A New Jersey criminal defense lawyer can explain that the attorney-client privilege protects information that you convey to him or her. However, there is an exception to this privilege. The crime-fraud exception does not allow such communication to be privileged if it was made with the intent to commit or cover up a crime or fraud.
A New Jersey criminal defense attorney can explain that the attorney-client privilege belongs to the client. Therefore, the crime-fraud exception is based on the client’s intent. This exception applies if the client was committing or intending to commit a crime or fraud and if the communication was intended to further such fraud or crime. This exception may apply when the defendant attempts to get the attorney to present testimony that he or she knows is false, destroys evidence, tampers with witnesses or conceals evidence.
Present or Future Acts
The crime-fraud exception does not usually include communication that involves past crimes or fraud. These communications are typically privileged. However, communications involving present or future crimes or fraud are not usually privileged. Additionally, to enter the purview of the exception, the communication cannot simply be an inquiry into the consequences of potentially engaging in certain actions. The court may evaluate whether the suspect was intending to commit a crime or was simply asking about potential consequences.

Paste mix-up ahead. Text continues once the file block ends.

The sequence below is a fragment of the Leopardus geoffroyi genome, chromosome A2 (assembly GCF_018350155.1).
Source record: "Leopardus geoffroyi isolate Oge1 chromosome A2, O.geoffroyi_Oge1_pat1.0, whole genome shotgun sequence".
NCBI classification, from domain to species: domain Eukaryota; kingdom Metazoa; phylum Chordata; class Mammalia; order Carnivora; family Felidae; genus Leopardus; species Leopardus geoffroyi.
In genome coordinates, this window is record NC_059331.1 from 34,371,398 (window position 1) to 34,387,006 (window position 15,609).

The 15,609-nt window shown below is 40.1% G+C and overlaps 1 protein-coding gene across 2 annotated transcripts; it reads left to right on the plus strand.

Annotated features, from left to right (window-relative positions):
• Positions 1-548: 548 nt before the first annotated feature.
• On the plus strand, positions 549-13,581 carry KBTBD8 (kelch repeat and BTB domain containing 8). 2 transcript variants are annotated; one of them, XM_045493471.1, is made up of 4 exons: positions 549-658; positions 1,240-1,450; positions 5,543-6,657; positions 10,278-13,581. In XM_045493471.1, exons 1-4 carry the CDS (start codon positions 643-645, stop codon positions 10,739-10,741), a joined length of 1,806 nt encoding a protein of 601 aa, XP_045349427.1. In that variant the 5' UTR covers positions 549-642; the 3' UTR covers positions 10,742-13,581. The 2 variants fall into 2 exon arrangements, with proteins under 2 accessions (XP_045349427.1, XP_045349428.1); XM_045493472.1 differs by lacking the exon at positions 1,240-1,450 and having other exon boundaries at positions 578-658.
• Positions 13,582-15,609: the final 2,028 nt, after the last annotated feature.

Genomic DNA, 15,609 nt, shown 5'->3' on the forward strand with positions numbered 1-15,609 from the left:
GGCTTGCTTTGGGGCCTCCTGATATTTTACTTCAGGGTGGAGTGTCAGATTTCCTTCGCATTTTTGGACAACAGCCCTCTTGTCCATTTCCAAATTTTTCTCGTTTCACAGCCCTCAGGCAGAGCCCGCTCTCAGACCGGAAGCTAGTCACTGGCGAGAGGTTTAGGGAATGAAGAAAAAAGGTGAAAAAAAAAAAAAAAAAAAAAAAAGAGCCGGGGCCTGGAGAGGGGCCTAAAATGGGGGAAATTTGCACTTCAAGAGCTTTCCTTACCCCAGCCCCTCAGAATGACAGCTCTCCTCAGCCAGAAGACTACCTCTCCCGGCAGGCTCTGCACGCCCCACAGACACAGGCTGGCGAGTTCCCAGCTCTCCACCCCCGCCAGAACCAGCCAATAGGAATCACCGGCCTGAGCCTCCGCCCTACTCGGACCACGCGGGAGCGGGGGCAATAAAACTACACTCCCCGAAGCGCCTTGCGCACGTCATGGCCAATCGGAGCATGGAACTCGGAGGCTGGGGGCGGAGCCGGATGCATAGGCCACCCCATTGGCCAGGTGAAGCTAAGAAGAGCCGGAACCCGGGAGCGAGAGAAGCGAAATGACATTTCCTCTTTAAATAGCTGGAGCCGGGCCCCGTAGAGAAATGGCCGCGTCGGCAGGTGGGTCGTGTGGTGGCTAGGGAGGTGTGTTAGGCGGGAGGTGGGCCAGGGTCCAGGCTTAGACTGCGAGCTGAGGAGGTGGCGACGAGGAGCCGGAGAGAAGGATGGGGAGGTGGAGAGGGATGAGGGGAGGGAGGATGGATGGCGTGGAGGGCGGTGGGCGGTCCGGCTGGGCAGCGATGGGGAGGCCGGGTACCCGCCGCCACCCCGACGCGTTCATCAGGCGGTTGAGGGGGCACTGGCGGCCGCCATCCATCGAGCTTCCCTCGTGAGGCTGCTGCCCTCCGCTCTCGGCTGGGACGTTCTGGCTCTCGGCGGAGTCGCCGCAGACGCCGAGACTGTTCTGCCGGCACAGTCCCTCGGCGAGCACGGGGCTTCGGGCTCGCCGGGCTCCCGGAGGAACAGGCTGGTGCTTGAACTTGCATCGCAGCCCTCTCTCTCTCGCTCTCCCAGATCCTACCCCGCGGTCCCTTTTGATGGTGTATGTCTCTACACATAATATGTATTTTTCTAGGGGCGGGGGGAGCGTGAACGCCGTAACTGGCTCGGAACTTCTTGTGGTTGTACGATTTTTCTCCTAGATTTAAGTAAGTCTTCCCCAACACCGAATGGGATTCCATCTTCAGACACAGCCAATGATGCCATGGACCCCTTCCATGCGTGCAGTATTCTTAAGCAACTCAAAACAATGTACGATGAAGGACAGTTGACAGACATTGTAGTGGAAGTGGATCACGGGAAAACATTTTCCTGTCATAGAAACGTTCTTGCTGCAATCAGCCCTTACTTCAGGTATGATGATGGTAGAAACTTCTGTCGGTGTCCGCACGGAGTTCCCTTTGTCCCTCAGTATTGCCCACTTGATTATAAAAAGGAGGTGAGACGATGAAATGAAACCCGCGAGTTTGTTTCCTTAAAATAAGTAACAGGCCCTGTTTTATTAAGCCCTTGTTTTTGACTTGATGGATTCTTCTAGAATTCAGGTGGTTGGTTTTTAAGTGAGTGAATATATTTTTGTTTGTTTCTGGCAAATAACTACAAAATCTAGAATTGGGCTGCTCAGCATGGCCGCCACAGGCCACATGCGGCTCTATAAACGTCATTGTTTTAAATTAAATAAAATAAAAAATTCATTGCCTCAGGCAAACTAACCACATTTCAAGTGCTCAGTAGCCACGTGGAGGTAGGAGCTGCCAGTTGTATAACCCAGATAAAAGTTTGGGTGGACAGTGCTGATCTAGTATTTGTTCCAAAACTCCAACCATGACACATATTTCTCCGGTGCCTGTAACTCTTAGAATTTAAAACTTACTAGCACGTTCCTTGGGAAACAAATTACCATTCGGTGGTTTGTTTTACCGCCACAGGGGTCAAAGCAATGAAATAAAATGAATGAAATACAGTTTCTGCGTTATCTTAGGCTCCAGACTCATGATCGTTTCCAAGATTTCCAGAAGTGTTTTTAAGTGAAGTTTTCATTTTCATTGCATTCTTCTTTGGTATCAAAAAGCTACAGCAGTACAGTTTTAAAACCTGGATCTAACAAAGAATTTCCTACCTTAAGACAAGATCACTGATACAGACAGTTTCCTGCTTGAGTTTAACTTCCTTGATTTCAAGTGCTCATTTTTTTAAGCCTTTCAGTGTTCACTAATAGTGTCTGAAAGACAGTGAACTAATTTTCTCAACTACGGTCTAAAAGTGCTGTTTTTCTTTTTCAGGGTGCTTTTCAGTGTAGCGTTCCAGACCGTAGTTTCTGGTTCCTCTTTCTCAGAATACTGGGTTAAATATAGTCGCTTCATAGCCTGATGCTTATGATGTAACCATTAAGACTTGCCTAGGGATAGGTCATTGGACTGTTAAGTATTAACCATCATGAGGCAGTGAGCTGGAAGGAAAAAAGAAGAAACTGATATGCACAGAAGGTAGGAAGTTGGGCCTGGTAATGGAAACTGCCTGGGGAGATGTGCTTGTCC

If a court rules that the crime-fraud exception applies, the prosecution has the ability to subpoena the attorney. He or she can then force the lawyer to disclose the communication contents. Even if the crime-fraud exception does not apply, there are certain circumstances when a lawyer must disclose adverse information about his or her client. For example, if a witness gives perjured testimony, the lawyer must inform the court of this information.
Attorneys may be able to, but may not be compelled to, hand over certain information or evidence, such as the location of a missing person presumed to be alive. Likewise, the lawyer may disclose if a client threatens a particular person’s life.
For more information on the crime-fraud exception, contact New Jersey criminal defense attorney Lorraine Gauli-Rufo by calling (973) 239-4300.